Here are some models I made over the past year, I put together some turntable renders for a little showreel. Most of these are modelled in blender/sculpted in zbrush. The turntable renders were done with v-ray and composited back in blender.
Hmm, maybe it was a power station, maybe a factory or a warehouse. All we know now is it’s falling apart. A project I began a long time ago, which has been gathering dust on my hard drive, so I thought I’d post it up. At some point in the future I might resurrect it in its originally intended animated form, but for now here are some stills.
All the modelling was done in blender 2.49, with some sculpting and texturing in blender 2.5. Most of the texturing was done in GIMP, with a whole bunch of textures from CGTextures.com. Rendering was done in V-Ray, thanks to Andrey Izrantsev’s fantastic blender 2.49 to vray exporter (though the newer 2.5 version is even better). Compositing was done in blender 2.5.
Click images for full size (1920×1080) versions.
Done for Gecko Animation Ltd, which I am now a part of!
A short experimental piece featuring a blend of Macro Photography and CG Animation. It started with an idea from David Parvin, of Two Rivers Partnership, involving abstract forms and macro photography. With the footage shot, Jonathan Lax and myself worked on constructing a narrative from the forms we saw by combining CG elements with the original footage.
The CG elements were all done in blender (though some of the fluid sim stuff was done with RealFlow) and rendered in BI. Lots of animated node materials for the shifting surfaces and displacements.
Director of Photography – David Parvin
Live Action Shoot – David Parvin, Jonathan Lax, Tobin Brett
CG Animation and Effects – Ben Simonds, Jonathan Lax
Editing – Jonathan Lax
Music and Sound FX – Alistair Lax
I’ve been playing around with Alchemy for a while now, and it’s a suberbly fun little program for coming up with visual ideas. For those of you who don’t know of it, its a 2D drawing application with all sorts of chaotic tools for creating shapes and patterns, that you can then start picking out shapes to develop ideas from. With the recent addition of .xcf import to blender, allowing you to import layered xcf files and automatically set them up for rendering, I started getting some ideas about combining alchemy and blender via GIMP. Here’s a little video showing the process I used to create the images above, plus a hint at how I applied the same method in 3D to create an animated abstract 3D character.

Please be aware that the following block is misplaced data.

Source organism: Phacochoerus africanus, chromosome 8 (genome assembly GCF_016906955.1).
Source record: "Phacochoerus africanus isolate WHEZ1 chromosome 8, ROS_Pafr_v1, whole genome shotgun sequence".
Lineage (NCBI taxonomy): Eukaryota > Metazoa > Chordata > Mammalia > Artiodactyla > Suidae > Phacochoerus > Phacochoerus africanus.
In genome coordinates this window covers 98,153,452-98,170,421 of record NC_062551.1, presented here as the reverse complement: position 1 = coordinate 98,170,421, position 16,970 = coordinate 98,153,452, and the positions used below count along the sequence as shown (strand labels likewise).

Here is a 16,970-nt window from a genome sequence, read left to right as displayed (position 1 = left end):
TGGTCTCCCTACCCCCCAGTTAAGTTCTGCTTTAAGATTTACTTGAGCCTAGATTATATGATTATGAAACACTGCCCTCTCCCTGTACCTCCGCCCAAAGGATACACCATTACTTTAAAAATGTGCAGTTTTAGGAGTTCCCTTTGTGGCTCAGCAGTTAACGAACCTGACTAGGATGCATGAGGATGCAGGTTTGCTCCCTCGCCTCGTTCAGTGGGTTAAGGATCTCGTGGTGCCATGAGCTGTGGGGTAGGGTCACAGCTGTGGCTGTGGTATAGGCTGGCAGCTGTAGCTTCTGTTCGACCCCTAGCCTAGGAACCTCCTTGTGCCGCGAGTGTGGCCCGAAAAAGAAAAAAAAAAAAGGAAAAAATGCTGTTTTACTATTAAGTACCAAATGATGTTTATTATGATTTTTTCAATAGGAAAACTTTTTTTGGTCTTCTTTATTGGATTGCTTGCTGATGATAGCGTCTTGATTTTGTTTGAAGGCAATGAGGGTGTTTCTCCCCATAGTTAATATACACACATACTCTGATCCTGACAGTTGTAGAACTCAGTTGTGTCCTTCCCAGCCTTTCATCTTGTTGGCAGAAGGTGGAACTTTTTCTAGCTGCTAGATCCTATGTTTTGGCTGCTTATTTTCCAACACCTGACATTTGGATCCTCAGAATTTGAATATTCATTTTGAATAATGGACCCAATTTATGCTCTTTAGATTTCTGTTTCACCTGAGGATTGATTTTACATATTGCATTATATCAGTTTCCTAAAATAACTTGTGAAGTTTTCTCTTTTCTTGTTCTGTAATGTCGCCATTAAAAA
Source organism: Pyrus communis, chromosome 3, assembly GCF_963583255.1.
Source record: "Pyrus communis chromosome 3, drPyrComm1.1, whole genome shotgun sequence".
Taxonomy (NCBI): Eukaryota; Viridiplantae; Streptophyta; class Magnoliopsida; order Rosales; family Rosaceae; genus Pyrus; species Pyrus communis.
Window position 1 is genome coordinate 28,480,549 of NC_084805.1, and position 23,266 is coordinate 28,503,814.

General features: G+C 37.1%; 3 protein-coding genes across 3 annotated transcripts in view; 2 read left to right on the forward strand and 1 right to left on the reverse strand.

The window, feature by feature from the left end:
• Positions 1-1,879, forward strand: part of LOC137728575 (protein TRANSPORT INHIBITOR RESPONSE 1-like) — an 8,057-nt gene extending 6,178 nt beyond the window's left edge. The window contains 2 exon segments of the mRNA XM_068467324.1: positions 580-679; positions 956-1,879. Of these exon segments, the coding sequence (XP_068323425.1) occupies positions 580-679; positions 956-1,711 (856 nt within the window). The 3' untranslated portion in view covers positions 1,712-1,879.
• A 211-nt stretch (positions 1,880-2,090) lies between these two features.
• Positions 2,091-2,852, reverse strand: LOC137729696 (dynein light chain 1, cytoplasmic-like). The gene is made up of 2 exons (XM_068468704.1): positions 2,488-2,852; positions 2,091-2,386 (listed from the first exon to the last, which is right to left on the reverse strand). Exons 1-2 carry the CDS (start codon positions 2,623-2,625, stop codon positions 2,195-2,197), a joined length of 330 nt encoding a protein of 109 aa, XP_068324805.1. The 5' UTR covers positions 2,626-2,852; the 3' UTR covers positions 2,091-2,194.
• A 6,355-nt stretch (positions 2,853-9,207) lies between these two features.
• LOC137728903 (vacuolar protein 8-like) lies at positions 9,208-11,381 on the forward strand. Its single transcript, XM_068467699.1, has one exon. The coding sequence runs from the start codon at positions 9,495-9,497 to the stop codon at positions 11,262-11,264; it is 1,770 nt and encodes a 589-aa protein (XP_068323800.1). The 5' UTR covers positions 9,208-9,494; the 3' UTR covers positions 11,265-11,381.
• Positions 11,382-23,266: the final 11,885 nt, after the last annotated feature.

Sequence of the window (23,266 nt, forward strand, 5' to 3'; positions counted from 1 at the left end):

Here are a couple of other results (click the second for an animated walkcycle):
Anyway, let me know if you think of anything cool using this technique.
I created a couple of base meshes recently to give me something to start with when sculpting heads and bodies. I thought I’d make them avaliable. I’ve also included a GLSL matcap material I created that works quite well for sculpting. You’re free to use them for whatever you want. If you just want the matcap you can download the image directly to use in whatever application you prefer. Here’s a sculpt I made with the bust basemesh:
Download Basemeshes (zipped .blend format, at BlendSwap.com)
Download Basemeshes (zipped .obj format)
This work is licensed under a Creative Commons Attribution 3.0 Unported License.
I’ve been working on some character rigs recently, and trying to learn and use more python to speed up the process and improve my rigs. One of my favourite uses that I’ve come across so far is using a “for” loop to do batch operations on bones, which is super handy when building complex rigs, as you can do batch renaming and changing of options on a whole bunch of bones at once rather than having to do things one-bone-at-a-time by hand. I thought I’d share some of my favourite python snippets that have come in handy so far.
When in edit mode, select the bones you want to change and put the following in a new text block, comment out any operations you dont want to perform, and hit alt-P to run the script:
bones_list = bpy.data.armatures['RIG NAME'].bones
bones_selected = bpy.context.selected_bones
##Some tools for renaming bones and removing trailing numbers once you’ve renamed them. Handy when duplicating parts of your deform rig to create your control rigs. Switch bones_selected for bones_list to perform an operation on every bone in your rig.##
for item in bones_selected:
item.name = item.name.replace(“DEF-”,”CON-”)
item.name = item.name.replace(“.001″,”")
item.name = item.name.replace(“.002″,”")
##Some tools for changing bone properties. use_deform turns off the bones “deform” option, always do this for bones you don’t want to directly deform your mesh (control/helper bones) . show_wire makes bone shapes visible in solid view mode, even if they only have edges.##
for item in bones_selected:
item.use_deform = False
item.show_wire = True